Morning Prayer this morning revisits what inspires the procession on Palm Sunday: Jesus’ entry to Jerusalem. The Eucharistic gospel lesson revisits the dinner party where Mary anoints Jesus’ feet with fragrant nard, much to Judas’ annoyance. Reflection offered by Plough points toward Jesus’ overthrowing the moneychangers in the Temple.
All the while, I wonder where I am this Holy Monday.
Interestingly, I find myself in relation to the crowd.
As news of the Game of Thrones premier covers the news/radio this morning, I realize I’m not “in” with that crowd. Going to pick up a sold-out book club book, I realize that there’s the potential to meet a new crowd of folks locally. Marveling with others at the incredible redbuds and all the spring blossoms and sprouts, I am most definitely one among many getting gardening fever, more than ready to dig in the earth and tend to whatever I can get to grow (or at least dream about growing!).
But when it comes to Holy Week, where I am is one among many in a crowd straining to catch a glimpse of Jesus, hoping to witness if not be a recipient of his acts of love.
All the effort of my seeking contrasts with the sheer presence of Jesus’ being. Aside from the outburst at the Temple, I imagine Jesus steadily moving forward, carried by the will of man yet sustained by the power of God which is determined to reveal something incredible, surpassing all understanding. For all the shouting of the crowd, be it with “Hosanna!”, at a crowded dinner party, or in the general ruckus of a bunch of people, Jesus’s words and even his presence in silence come as a measured and welcome calm however painful it may be.
As part of the crowd, unknowing of God’s ultimate plans, I am reminded to seek those moments of peace and calm, even in the midst of the storms. I am called to follow those distractions that promote a healthy lifestyle and true peace of mind, like taking the dog for a walk, planting a few plants, and making sure we all consume plenty of water. Why? Because ultimately I believe that as Jesus showed us in his life, death, and resurrection, it’s about love, love of the true kind. True love nurtures who we most fully are, which is who God created us to be. So acts of love offered to myself will be life-giving, nurturing. Once I’ve given these loving acts to myself, I might be able to extend them to others.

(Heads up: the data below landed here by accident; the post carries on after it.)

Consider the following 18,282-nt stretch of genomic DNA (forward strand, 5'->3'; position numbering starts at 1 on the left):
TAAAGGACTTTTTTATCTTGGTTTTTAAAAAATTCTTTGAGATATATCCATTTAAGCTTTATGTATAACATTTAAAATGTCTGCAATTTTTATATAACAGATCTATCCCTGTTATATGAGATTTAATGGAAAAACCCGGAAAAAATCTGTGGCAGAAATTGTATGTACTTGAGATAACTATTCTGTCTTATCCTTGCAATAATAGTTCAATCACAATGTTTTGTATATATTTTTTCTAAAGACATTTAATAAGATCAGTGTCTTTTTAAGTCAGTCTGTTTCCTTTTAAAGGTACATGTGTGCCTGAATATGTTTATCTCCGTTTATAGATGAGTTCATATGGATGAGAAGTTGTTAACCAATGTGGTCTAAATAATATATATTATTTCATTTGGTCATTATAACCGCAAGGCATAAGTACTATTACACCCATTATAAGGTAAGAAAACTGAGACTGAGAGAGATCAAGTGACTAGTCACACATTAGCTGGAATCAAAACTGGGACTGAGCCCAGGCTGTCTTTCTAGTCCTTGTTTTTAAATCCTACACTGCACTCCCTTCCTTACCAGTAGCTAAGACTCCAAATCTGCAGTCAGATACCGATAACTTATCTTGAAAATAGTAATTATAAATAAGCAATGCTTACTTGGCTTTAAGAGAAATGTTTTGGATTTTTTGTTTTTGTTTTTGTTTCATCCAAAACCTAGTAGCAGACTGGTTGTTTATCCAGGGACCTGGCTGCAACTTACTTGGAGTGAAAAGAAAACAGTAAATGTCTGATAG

Those acts might look like sharing in mutual love and affection, like Mary anointing Jesus’ feet or sharing a cup of tea with my kids after school. It might look like calling out systems of injustice and signing a petition or calling on legislators. It might look like being part of a crowd, or it might look like being the outsider, caught in all the emotions of each.
I wonder what a “crowd” of people who are fully and authentically present might look like for a moment before I think of all of us gathered at church. That crowd includes those present, those who wish they could be there, and anyone else willing to come. It’s a humble, vulnerable, loving bunch, with so much hope. It’s the kind of crowd that extends beyond the church, too, and not often in the mainstream but at the margins. It’s a crowd that’s at risk of getting pulled into the mass mentality, but it’s also a crowd willing to repent when it’s gone astray. It’s a crowd that is yearning, straining to see Jesus, and I realize I am where I need to be.